• Web Development


  • Business Analytics
  • Freelance & Entrepreneurship
  • Leadership & Management
  • Marketing


  • Lifestyle
  • Productivity

You can save courses to build your own learning path. You can also follow instructors, which I find an enjoyable and personal way to learn. Aaron Draplin is a favorite for me. The quality of content varies a bit, but you can use reviews and the number of students to gauge the quality as you search for classes.

If the learning you want to do is in the creative space then Skillshare is the option I recommend for you.


Skillshare also recently increased its cost but is still more affordable than others on this list. It costs $168/year or $32/month. You can get your first month free to try out some of the courses and see if it's what you're looking for


Some courses may help you prep for a certification, but they don't directly provide them. You can always post the project you created from the course you took.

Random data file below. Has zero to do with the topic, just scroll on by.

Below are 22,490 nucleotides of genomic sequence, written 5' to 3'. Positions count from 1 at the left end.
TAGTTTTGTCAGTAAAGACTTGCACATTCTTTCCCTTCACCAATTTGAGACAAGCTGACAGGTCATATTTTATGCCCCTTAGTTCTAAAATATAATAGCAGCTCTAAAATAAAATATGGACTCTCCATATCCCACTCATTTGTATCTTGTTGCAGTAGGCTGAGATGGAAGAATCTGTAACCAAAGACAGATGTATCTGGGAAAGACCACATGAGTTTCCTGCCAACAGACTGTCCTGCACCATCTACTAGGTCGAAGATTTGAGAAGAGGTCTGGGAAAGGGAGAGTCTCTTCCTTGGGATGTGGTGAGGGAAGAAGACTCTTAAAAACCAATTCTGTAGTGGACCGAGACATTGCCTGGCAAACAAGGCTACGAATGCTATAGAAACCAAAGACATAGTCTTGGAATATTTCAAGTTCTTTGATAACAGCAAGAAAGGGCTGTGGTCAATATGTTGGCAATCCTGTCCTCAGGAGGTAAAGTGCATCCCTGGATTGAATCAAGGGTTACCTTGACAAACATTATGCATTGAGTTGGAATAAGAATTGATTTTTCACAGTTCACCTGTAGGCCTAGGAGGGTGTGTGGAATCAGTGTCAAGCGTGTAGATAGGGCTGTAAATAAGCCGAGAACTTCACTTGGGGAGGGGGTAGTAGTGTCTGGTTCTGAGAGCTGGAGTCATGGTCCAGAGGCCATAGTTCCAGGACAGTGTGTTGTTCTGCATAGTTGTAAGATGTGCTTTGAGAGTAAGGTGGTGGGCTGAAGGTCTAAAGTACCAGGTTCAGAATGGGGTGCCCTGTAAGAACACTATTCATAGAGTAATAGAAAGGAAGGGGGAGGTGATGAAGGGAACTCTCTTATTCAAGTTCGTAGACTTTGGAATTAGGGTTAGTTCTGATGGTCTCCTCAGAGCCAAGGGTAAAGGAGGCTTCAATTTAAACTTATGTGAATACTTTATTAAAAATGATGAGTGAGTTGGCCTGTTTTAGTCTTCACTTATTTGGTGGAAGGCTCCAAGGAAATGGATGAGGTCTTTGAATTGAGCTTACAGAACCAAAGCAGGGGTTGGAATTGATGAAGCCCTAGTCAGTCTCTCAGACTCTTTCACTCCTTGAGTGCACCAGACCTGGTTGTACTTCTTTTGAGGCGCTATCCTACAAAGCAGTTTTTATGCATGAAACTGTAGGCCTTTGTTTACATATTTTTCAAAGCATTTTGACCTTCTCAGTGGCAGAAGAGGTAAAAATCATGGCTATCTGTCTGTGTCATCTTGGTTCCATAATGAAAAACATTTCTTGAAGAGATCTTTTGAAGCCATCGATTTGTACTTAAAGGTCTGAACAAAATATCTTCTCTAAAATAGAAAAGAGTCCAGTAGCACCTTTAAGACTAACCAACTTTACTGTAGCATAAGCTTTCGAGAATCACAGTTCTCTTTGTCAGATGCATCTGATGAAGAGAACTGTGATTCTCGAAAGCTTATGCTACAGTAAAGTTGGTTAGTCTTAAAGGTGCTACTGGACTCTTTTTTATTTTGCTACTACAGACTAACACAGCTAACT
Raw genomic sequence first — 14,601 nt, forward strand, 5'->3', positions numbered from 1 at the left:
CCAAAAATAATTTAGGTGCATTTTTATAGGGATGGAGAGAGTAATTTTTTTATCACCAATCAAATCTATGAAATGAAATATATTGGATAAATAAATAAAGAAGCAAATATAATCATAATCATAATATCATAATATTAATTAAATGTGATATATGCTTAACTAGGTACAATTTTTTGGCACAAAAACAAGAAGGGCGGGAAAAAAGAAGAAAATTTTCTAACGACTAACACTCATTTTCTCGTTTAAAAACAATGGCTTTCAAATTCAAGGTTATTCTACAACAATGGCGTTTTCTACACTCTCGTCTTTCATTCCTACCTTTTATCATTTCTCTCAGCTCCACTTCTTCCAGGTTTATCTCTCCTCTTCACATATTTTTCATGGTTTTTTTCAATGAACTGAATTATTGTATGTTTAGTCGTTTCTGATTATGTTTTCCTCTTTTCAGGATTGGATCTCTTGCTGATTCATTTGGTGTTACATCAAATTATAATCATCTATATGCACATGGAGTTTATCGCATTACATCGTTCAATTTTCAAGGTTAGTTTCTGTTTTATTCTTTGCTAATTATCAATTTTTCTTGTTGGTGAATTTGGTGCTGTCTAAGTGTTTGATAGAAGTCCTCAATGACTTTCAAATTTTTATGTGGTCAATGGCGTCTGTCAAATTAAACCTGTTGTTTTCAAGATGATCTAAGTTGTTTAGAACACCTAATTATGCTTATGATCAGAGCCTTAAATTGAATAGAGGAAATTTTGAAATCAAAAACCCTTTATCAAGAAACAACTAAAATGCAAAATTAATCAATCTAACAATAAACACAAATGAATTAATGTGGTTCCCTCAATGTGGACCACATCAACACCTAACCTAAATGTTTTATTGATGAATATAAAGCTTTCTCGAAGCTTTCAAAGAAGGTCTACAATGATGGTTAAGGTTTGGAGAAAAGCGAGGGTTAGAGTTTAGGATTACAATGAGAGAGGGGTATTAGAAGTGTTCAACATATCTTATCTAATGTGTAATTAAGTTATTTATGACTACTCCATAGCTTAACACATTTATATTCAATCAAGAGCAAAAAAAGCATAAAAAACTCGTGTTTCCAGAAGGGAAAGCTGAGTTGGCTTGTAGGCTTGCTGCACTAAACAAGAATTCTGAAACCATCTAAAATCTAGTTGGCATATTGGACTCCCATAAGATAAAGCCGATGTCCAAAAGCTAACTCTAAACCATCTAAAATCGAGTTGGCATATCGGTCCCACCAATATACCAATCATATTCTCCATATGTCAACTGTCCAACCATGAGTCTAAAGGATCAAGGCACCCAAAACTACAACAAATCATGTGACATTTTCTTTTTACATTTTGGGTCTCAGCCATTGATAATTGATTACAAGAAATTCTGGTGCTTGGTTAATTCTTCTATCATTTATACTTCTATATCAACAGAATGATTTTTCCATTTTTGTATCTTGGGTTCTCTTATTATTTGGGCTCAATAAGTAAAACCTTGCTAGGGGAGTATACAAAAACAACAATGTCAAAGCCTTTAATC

For a while, I only did free courses on Coursera to decide if specific topics were something I wanted to dive deeper into. I found the quality to be relatively high and their interface very intuitive. They have transcript that tracks the video. You can highlight sections of the transcript to add notes.

Coursera is unique because it provides connections with accredited institutions, an intriguing option if you're considering an online degree. They offer certificates along with both undergrad and graduate degrees. In 2021 I completed the Grow with Google UX Design certificate courses, which I would highly recommend.

If you can go to school for it, you can probably find it on Coursera. Their main topic categories include:

  • Data Science
  • Business
  • Computer Science
  • Information Technology
  • Language Learning
  • Health
  • Personal Development
  • Physical Science & Engineering
  • Social Sciences